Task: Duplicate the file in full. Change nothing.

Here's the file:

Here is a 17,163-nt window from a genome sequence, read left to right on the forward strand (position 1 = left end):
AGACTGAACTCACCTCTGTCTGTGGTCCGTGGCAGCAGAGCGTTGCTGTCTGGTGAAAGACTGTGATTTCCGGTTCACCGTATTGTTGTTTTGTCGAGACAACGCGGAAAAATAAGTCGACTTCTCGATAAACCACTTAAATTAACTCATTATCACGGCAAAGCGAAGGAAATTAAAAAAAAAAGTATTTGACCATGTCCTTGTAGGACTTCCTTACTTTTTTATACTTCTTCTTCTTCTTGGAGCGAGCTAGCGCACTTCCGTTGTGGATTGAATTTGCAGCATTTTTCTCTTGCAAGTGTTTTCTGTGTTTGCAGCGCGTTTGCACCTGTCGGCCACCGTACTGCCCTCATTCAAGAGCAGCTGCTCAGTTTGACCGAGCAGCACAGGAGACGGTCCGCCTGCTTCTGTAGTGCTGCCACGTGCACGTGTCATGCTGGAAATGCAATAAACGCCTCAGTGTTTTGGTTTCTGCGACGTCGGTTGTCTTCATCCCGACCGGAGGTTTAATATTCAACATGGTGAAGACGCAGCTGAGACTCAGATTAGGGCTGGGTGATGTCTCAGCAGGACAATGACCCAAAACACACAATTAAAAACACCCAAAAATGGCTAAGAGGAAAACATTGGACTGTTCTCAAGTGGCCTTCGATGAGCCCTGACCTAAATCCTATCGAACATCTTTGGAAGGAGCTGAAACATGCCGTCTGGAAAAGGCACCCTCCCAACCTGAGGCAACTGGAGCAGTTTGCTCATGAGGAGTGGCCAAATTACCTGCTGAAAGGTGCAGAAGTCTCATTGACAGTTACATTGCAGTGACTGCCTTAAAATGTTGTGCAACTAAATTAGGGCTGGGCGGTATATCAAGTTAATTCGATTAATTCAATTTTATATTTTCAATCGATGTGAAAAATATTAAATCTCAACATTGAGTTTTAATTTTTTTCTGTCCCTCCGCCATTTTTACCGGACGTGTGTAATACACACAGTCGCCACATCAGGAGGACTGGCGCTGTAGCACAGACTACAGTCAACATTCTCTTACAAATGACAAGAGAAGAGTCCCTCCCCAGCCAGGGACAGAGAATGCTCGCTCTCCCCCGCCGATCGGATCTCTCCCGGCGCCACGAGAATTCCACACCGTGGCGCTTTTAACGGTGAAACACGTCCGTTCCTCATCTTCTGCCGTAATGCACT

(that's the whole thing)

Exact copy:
Here is a 17,163-nt window from a genome sequence, read left to right on the forward strand (position 1 = left end):
AGACTGAACTCACCTCTGTCTGTGGTCCGTGGCAGCAGAGCGTTGCTGTCTGGTGAAAGACTGTGATTTCCGGTTCACCGTATTGTTGTTTTGTCGAGACAACGCGGAAAAATAAGTCGACTTCTCGATAAACCACTTAAATTAACTCATTATCACGGCAAAGCGAAGGAAATTAAAAAAAAAAGTATTTGACCATGTCCTTGTAGGACTTCCTTACTTTTTTATACTTCTTCTTCTTCTTGGAGCGAGCTAGCGCACTTCCGTTGTGGATTGAATTTGCAGCATTTTTCTCTTGCAAGTGTTTTCTGTGTTTGCAGCGCGTTTGCACCTGTCGGCCACCGTACTGCCCTCATTCAAGAGCAGCTGCTCAGTTTGACCGAGCAGCACAGGAGACGGTCCGCCTGCTTCTGTAGTGCTGCCACGTGCACGTGTCATGCTGGAAATGCAATAAACGCCTCAGTGTTTTGGTTTCTGCGACGTCGGTTGTCTTCATCCCGACCGGAGGTTTAATATTCAACATGGTGAAGACGCAGCTGAGACTCAGATTAGGGCTGGGTGATGTCTCAGCAGGACAATGACCCAAAACACACAATTAAAAACACCCAAAAATGGCTAAGAGGAAAACATTGGACTGTTCTCAAGTGGCCTTCGATGAGCCCTGACCTAAATCCTATCGAACATCTTTGGAAGGAGCTGAAACATGCCGTCTGGAAAAGGCACCCTCCCAACCTGAGGCAACTGGAGCAGTTTGCTCATGAGGAGTGGCCAAATTACCTGCTGAAAGGTGCAGAAGTCTCATTGACAGTTACATTGCAGTGACTGCCTTAAAATGTTGTGCAACTAAATTAGGGCTGGGCGGTATATCAAGTTAATTCGATTAATTCAATTTTATATTTTCAATCGATGTGAAAAATATTAAATCTCAACATTGAGTTTTAATTTTTTTCTGTCCCTCCGCCATTTTTACCGGACGTGTGTAATACACACAGTCGCCACATCAGGAGGACTGGCGCTGTAGCACAGACTACAGTCAACATTCTCTTACAAATGACAAGAGAAGAGTCCCTCCCCAGCCAGGGACAGAGAATGCTCGCTCTCCCCCGCCGATCGGATCTCTCCCGGCGCCACGAGAATTCCACACCGTGGCGCTTTTAACGGTGAAACACGTCCGTTCCTCATCTTCTGCCGTAATGCACT